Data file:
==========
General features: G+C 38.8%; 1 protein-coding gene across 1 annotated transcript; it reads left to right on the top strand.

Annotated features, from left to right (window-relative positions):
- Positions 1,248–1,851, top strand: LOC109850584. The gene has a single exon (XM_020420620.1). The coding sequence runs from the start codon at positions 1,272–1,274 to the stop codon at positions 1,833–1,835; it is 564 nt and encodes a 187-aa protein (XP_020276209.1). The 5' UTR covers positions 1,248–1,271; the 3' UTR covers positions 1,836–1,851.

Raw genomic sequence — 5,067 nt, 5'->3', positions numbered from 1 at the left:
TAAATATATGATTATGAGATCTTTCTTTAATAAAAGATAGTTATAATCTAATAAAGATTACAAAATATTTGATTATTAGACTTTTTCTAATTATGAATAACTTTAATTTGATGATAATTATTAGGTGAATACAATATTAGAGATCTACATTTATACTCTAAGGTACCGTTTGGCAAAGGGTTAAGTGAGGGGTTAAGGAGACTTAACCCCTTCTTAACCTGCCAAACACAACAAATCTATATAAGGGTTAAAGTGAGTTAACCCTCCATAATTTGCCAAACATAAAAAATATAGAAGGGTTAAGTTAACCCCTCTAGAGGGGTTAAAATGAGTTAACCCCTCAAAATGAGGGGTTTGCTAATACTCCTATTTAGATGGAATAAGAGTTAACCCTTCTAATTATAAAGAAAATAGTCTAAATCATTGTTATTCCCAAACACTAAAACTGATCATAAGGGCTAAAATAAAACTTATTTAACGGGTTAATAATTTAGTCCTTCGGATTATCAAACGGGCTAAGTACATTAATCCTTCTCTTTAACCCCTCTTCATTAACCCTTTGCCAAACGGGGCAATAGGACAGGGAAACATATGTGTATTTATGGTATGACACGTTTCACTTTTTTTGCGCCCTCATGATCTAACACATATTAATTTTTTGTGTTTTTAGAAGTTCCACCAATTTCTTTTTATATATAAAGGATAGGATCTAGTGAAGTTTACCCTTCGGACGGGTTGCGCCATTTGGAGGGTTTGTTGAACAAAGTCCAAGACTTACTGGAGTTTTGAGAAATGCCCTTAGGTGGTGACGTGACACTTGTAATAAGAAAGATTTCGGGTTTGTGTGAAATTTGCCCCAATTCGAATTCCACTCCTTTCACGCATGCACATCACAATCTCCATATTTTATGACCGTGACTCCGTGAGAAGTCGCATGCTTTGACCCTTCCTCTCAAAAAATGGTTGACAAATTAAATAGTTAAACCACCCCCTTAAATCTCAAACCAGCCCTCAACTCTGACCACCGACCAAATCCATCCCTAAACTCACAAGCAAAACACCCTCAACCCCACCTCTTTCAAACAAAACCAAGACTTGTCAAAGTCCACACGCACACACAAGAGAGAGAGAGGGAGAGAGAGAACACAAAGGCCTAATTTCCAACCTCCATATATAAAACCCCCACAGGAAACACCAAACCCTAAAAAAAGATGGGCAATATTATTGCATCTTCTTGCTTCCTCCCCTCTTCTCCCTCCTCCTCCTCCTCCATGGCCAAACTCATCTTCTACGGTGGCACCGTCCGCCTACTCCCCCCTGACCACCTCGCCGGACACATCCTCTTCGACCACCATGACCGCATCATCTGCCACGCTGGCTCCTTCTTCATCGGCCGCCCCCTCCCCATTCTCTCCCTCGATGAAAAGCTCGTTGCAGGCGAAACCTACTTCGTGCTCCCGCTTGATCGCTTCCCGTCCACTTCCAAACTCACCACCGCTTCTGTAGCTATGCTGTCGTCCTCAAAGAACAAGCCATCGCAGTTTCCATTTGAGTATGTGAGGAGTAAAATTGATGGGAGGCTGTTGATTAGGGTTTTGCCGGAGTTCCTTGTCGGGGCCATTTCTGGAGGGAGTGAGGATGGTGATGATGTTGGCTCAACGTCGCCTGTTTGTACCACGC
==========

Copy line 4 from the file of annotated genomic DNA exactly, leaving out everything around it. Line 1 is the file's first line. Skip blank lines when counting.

Raw genomic sequence — 5,067 nt, 5'->3', positions numbered from 1 at the left: